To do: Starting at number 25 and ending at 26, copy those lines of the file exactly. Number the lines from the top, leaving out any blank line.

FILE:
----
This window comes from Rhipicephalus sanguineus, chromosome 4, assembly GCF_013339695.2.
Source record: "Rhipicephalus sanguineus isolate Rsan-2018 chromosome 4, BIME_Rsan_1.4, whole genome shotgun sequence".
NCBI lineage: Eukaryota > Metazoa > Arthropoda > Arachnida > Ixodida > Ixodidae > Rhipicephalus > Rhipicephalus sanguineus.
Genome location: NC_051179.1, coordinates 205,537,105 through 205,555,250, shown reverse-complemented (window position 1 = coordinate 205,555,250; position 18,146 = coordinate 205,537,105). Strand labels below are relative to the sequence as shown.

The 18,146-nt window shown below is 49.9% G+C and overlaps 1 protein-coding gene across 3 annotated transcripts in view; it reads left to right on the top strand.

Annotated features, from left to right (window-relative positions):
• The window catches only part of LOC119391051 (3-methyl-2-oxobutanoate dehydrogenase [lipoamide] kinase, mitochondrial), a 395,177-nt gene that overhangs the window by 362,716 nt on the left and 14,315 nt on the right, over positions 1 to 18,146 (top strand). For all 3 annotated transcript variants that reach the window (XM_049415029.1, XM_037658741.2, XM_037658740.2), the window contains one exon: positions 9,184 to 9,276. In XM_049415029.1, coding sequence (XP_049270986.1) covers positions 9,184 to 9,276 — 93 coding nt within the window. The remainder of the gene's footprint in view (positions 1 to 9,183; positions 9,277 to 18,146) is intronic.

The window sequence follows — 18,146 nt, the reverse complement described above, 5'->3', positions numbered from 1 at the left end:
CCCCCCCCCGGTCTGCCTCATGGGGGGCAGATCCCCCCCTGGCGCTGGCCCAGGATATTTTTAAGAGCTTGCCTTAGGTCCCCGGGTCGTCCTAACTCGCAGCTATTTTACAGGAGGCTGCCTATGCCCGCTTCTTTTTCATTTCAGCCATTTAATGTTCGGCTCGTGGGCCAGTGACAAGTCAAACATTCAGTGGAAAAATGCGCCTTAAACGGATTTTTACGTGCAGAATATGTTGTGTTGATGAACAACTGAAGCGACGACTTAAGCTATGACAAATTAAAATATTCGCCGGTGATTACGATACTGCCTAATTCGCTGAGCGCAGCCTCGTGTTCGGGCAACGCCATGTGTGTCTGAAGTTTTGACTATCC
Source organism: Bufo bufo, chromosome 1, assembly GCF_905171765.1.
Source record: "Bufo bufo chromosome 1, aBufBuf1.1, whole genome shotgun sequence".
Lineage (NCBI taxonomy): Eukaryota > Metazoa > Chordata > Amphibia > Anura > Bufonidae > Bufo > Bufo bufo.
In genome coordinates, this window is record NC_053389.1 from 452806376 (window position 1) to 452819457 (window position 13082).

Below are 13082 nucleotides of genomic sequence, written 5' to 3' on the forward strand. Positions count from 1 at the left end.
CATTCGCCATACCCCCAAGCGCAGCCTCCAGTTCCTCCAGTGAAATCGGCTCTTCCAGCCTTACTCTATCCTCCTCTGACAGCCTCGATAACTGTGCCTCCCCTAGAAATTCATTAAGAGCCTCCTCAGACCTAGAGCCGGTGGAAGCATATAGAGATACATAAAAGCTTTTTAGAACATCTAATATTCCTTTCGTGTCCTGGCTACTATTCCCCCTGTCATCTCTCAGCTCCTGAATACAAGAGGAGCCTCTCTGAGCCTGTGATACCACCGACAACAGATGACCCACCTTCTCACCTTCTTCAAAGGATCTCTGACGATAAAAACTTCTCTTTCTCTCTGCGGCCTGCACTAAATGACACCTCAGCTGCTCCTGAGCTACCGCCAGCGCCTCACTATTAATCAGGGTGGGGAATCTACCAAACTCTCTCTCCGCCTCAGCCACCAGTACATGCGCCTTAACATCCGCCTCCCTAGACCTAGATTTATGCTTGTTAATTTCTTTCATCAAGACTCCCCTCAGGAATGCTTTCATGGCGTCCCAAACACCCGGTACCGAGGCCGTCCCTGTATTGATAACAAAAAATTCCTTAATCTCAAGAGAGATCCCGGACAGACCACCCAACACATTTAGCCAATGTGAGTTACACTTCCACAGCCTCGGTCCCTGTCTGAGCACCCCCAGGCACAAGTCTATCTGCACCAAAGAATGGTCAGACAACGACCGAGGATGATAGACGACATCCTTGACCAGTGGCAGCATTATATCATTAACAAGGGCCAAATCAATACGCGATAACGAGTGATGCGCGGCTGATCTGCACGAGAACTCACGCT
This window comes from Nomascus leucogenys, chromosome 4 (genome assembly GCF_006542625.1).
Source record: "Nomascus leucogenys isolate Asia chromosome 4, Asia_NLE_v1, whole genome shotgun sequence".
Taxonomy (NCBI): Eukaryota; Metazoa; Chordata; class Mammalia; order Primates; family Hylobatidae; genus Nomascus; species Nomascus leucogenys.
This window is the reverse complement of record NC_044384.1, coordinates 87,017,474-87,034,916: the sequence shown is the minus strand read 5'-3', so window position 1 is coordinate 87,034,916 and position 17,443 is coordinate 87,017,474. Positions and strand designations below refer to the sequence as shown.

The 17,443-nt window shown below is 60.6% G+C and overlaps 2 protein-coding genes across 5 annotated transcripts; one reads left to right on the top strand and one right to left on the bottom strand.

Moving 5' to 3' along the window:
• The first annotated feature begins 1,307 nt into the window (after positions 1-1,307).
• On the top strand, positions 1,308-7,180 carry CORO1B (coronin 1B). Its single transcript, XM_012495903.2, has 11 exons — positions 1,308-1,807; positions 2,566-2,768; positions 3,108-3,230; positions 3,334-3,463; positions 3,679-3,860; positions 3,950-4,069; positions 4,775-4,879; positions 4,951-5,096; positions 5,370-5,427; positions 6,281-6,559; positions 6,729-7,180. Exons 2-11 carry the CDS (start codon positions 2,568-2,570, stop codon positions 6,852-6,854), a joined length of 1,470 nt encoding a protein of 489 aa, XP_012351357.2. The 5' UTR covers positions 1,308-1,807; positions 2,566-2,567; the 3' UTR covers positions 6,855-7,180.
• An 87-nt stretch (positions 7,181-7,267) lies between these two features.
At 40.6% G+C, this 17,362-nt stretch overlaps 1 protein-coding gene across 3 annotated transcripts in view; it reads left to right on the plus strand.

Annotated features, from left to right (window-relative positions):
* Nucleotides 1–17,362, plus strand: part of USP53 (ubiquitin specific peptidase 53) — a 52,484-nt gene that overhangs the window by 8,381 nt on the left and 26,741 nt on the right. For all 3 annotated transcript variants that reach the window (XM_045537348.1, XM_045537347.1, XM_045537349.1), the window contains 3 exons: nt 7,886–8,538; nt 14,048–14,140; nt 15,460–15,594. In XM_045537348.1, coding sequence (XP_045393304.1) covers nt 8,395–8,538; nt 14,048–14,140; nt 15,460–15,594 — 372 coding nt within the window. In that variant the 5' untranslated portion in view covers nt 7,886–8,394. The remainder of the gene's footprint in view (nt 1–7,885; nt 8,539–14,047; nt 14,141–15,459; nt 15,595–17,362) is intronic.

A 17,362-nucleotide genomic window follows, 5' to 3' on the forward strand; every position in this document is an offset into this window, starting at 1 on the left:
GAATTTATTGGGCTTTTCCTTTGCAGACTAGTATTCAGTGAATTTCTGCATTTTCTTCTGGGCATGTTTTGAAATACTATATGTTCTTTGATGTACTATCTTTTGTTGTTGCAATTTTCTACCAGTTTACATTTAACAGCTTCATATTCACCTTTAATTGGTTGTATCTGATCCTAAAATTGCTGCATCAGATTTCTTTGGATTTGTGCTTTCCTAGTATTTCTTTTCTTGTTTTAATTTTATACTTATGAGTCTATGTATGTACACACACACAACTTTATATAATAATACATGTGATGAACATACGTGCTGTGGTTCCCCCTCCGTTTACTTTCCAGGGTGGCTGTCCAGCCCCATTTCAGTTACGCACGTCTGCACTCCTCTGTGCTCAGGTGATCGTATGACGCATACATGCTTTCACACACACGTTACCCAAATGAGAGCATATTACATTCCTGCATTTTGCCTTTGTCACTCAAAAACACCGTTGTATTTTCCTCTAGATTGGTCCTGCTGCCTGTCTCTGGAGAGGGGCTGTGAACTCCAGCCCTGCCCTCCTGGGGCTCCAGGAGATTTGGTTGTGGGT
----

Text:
At 40.6% G+C, this 17,362-nt stretch overlaps 1 protein-coding gene across 3 annotated transcripts in view; it reads left to right on the plus strand.

Annotated features, from left to right (window-relative positions):